I asked Dimitris, the carriage driver, if the Aegina people live and work on the island or whether many of its population commute over to the mainland for their daily work. He told me that almost 90% of the population live and work on the island, employed as pistachio farmers, fishermen, retail workers or in the tourist business.

Real estate also is flourishing all over the island. Unfortunately for us, the prices of the beautiful apartments and villas are only affordable to those with large amounts of money!

Eating at Skotadis Kafe restaurant in Aegina

aegina-cafeAfter our stroll we stopped for lunch in one of the most well-known places in Aegina the Skotadis Kafe restaurant. Dream of the best Greek mezes and you will find it here! Kalamaris, merides, shrimps, octopus, grilled biftekia (Greek hamburgers), chops and keftedes (meat balls), mixed salads of broccoli, courgettes and horta, skordalia and tirokafteri – all there to enjoy with a karafaki of ouzo or a kilo of red wine or Retsina. We feasted like kings and finally waddled off to buy some souvenirs to remind us of our wonderful winter’s day trip to this beautiful sunny island.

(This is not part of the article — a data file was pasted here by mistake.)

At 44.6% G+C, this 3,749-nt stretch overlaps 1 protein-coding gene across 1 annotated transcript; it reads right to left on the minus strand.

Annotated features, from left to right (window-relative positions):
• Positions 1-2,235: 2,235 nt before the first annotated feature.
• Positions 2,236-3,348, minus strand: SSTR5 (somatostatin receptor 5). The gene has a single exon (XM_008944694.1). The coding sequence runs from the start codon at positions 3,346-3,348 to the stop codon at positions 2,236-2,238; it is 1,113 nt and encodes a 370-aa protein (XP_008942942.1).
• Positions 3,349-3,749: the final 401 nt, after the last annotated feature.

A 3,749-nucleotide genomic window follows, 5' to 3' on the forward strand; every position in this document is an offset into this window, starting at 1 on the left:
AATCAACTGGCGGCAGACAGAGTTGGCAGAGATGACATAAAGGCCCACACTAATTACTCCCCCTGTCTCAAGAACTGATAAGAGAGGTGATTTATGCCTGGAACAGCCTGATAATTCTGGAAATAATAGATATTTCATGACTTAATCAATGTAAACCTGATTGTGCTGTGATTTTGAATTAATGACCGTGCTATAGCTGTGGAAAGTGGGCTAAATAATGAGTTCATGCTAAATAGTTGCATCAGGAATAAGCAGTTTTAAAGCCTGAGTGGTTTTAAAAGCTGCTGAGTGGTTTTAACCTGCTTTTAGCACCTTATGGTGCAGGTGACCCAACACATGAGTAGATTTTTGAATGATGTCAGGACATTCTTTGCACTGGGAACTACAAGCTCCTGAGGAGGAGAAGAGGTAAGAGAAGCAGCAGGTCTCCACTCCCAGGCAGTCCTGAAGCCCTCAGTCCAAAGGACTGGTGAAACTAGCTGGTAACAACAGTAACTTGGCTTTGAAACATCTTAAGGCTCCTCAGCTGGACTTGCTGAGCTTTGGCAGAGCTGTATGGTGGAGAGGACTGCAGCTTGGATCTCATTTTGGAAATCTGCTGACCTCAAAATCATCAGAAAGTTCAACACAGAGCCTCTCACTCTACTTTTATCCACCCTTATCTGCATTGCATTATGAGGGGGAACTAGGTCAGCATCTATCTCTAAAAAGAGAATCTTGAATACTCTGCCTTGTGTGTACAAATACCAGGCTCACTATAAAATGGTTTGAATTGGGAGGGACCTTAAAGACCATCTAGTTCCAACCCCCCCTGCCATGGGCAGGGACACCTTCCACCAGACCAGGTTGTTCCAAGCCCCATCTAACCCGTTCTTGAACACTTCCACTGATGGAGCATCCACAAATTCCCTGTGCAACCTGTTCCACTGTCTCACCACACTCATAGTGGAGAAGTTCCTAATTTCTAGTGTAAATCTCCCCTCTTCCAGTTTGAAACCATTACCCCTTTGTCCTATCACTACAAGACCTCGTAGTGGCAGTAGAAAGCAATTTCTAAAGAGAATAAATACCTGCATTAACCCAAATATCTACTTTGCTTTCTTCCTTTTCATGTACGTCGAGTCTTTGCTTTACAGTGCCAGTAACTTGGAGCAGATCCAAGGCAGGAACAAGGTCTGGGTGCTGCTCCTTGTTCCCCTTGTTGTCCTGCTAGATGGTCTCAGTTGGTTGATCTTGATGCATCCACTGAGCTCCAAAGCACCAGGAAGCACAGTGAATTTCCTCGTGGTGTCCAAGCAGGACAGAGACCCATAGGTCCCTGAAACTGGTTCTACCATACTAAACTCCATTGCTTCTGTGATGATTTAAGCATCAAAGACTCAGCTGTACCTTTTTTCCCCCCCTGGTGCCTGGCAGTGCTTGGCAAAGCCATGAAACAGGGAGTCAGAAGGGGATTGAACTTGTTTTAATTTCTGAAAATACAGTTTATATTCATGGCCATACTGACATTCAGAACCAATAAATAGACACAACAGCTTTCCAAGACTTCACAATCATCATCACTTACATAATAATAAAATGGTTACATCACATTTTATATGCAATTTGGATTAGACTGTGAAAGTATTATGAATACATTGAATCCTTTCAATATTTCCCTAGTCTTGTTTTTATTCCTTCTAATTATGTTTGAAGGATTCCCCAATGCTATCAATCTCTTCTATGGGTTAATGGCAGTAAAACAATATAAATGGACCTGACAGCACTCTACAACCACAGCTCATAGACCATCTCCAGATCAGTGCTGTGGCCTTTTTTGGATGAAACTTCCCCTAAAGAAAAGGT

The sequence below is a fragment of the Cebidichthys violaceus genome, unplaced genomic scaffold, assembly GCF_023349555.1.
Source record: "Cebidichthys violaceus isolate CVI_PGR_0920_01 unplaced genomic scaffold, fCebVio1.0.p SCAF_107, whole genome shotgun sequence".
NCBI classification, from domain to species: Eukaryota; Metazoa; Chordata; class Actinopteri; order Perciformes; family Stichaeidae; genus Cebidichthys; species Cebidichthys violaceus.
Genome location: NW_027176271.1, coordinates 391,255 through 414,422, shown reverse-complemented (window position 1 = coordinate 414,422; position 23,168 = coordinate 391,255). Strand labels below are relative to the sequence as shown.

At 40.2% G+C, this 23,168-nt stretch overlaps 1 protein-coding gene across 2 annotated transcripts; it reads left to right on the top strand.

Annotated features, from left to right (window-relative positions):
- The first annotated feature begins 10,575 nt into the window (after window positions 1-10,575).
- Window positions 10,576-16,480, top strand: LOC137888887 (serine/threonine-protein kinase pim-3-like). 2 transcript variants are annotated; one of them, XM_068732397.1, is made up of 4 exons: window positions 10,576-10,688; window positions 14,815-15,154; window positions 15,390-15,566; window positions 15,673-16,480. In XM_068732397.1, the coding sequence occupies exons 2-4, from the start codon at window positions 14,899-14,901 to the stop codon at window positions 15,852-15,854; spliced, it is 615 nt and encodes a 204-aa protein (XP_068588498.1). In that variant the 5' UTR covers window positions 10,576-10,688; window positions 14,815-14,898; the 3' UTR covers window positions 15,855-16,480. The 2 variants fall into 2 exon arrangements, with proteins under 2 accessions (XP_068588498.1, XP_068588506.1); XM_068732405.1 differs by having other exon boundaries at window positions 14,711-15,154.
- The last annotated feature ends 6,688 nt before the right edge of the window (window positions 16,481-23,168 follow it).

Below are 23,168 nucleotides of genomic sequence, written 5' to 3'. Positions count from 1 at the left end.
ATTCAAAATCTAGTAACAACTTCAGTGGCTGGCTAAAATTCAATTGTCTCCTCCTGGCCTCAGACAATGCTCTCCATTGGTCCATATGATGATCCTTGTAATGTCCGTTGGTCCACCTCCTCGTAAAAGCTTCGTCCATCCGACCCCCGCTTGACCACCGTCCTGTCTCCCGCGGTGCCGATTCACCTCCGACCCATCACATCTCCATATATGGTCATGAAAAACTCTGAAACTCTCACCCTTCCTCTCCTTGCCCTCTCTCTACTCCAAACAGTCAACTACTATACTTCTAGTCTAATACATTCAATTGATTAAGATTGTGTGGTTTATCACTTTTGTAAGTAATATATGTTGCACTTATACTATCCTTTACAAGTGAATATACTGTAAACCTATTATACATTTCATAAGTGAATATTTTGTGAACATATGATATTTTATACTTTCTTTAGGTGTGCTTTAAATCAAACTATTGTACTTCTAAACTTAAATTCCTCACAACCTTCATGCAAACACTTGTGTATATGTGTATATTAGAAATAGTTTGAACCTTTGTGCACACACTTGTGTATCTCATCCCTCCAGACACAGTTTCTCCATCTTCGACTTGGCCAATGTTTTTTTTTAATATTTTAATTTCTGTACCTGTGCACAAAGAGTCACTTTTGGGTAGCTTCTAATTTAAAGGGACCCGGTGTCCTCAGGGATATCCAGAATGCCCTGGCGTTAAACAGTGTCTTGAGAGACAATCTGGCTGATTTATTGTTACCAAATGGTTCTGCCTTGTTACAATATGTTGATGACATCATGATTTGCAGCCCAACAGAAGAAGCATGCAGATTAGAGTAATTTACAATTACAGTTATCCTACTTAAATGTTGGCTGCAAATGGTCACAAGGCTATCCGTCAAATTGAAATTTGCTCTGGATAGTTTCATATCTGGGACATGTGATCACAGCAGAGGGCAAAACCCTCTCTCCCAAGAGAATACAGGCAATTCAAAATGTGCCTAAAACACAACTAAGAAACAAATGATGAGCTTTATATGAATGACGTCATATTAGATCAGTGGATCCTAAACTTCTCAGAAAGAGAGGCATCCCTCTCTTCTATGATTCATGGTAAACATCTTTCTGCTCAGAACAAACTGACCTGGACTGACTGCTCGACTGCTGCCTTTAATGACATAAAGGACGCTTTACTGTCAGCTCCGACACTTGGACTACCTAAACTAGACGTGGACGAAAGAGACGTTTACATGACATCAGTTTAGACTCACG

Weighed down now by not only our sumptuous lunch but also a large clay Stamna pot (typical of the region) a half a kilo of home grown pistachio nuts, jars of honey stuffed full of pistachio nuts and bags of the marshmallow-like Greek sweet, Vanilla, made of mastic and sugar we rested at a nearby café, drinking coffee and eating the traditional ipovrihio – ‘submarine’ (a wonderfully smooth and chewy concoction of mastic, vanilla, pistachio and sugar which clings in a sweet, gooey clump to the spoon immersed in a glass of water) until the hydrofoil came in to take us back to Piraeus.

See the Aegina map and enjoy as well our pictures of Aegina from this unforgettable day trip.